Extract summary statistics of R package structure and functionality. Not all statistics of course, but a good go at balancing insightful statistics while ensuring computational feasibility.
pkgstats is a static code analysis tool, so is generally very fast (a few seconds at most for very large packages). Installation is described in a separate vignette.
Statistics are derived from these primary sources:
- Numbers of lines of code, documentation, and white space (both between and within lines) in each directory and language
- Summaries of package
DESCRIPTIONfile and related package meta-statistics
- Summaries of all objects created via package code across multiple languages and all directories containing source code (
- A function call network derived from function definitions obtained from the code tagging library,
ctags, and references (“calls”) to those obtained from another tagging library,
gtags. This network roughly connects every object making a call (as
from) with every object being called (
- An additional function call network connecting calls within R functions to all functions from other R packages.
The primary function,
pkgstats(), returns a list of these various components, including full
data.frame objects for the final three components described above. The statistical properties of this list can be aggregated by the
pkgstats_summary() function, which returns a
data.frame with a single row of summary statistics. This function is demonstrated below, including full details of all statistics extracted.
The following code demonstrates the output of the main function,
pkgstats, using an internally bundled
.tar.gz “tarball” of this package. The
system.time call demonstrates that the static code analyses of
pkgstats are generally very fast.
library (pkgstats) tarball <- system.file ("extdata", "pkgstats_9.9.tar.gz", package = "pkgstats") system.time ( p <- pkgstats (tarball) )
## user system elapsed ## 1.701 0.124 1.802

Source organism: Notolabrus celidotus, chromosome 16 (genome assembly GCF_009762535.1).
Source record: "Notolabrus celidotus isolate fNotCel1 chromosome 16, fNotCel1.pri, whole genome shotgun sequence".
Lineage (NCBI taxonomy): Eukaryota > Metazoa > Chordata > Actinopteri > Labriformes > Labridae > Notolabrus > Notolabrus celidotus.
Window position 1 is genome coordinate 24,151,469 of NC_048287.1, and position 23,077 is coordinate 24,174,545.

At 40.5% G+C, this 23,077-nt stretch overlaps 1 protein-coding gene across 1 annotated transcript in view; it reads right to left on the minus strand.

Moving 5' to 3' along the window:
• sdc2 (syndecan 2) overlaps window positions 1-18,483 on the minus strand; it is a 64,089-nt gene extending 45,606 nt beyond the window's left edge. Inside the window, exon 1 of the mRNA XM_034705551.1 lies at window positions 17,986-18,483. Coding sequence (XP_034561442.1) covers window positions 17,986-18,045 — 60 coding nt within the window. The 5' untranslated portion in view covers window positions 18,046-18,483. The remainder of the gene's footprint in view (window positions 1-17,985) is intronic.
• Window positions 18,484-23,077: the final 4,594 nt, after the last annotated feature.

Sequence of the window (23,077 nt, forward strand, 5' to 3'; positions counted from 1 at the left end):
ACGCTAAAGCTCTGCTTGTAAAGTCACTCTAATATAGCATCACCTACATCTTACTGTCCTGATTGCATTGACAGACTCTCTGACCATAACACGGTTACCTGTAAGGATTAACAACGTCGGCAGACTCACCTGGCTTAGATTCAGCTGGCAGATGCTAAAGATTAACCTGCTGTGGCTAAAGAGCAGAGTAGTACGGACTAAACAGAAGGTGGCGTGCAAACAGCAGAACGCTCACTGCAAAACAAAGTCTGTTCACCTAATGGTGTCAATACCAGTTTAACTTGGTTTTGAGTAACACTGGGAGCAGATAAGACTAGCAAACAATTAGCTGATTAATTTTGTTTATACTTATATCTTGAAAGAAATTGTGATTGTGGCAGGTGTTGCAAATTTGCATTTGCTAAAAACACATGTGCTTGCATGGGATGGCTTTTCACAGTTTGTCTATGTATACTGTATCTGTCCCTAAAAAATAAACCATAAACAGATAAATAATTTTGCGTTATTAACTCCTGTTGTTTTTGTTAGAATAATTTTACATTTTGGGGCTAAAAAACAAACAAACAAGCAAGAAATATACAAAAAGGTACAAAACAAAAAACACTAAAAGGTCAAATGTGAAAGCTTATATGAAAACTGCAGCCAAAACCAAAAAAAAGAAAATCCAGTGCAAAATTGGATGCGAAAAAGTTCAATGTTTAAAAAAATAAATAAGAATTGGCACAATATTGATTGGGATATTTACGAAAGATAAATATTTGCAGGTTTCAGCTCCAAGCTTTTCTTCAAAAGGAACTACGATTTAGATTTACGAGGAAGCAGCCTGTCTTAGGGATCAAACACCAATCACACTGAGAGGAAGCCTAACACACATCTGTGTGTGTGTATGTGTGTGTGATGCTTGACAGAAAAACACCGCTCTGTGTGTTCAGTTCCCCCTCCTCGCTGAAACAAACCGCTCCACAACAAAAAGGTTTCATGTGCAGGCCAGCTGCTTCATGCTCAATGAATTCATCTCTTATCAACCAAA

##  "loc" "vignettes" "data_stats" "desc" ##  "translations" "objects" "network" "external_calls"
The result is a list of various data extracted from the code. All except for
network represent summary data:
## $loc ## # A tibble: 3 × 12 ## # Groups: language, dir  ## language dir nfiles nlines ncode ndoc nempty nspaces nchars nexpr ntabs ## <chr> <chr> <int> <int> <int> <int> <int> <int> <int> <dbl> <int> ## 1 C++ src 3 365 277 21 67 933 7002 1 0 ## 2 R R 19 3741 2698 536 507 27575 94022 1 0 ## 3 R tests 7 348 266 10 72 770 6161 1 0 ## # … with 1 more variable: indentation <int> ## ## $vignettes ## vignettes demos ## 0 0 ## ## $data_stats ## n total_size median_size ## 0 0 0 ## ## $desc ## package version date license ## 1 pkgstats 9.9 2022-05-12 11:41:22 GPL-3 ## urls ## 1 https://docs.ropensci.org/pkgstats/,\nhttps://github.com/ropensci-review-tools/pkgstats ## bugs aut ctb fnd rev ths ## 1 https://github.com/ropensci-review-tools/pkgstats/issues 1 0 0 0 0 ## trl depends imports ## 1 0 NA brio, checkmate, dplyr, fs, igraph, methods, readr, sys, withr ## suggests ## 1 hms, knitr, pbapply, pkgbuild, Rcpp, rmarkdown, roxygen2, testthat, visNetwork ## enhances linking_to ## 1 NA cpp11 ## ## $translations ##  NA
The various components of these results are described in further detail in the main package vignette.
Overview of statistics and the
A summary of the
pkgstats data can be obtained by submitting the object returned from
pkgstats() to the
s <- pkgstats_summary (p)
This function reduces the result of the
pkgstats() function to a single line with 95 entries, represented as a
data.frame with one row and that number of columns. This format is intended to enable summary statistics from multiple packages to be aggregated by simply binding rows together. While 95 statistics might seem like a lot, the
pkgstats_summary() function aims to return as many usable raw statistics as possible in order to flexibly allow higher-level statistics to be derived through combination and aggregation. These 95 statistics can be roughly grouped into the following categories (not shown in the order in which they actually appear), with variable names in parentheses after each description. Some statistics are summarised as comma-delimited character strings, such as translations into human languages, or other packages listed under “depends”, “imports”, or “suggests”. This enables subsequent analyses of their contents, for example of actual translated languages, or both aggregate numbers and individual details of all package dependencies, as demonstrated immediately below.
- name (
- Package version (
- Package date, as modification time of
DESCRIPTIONfile where not explicitly stated (
- License (
- Languages, as a single comma-separated character value (
languages), and excluding
- List of translations where package includes translations files, given as list of (spoken) language codes (
- Package URL(s) (
- URL for BugReports (
- Number of contributors with role of author (
desc_n_aut), contributor (
desc_n_ctb), funder (
desc_n_fnd), reviewer (
desc_n_rev), thesis advisor (
ths), and translator (
trl, relating to translation between computer and not spoken languages).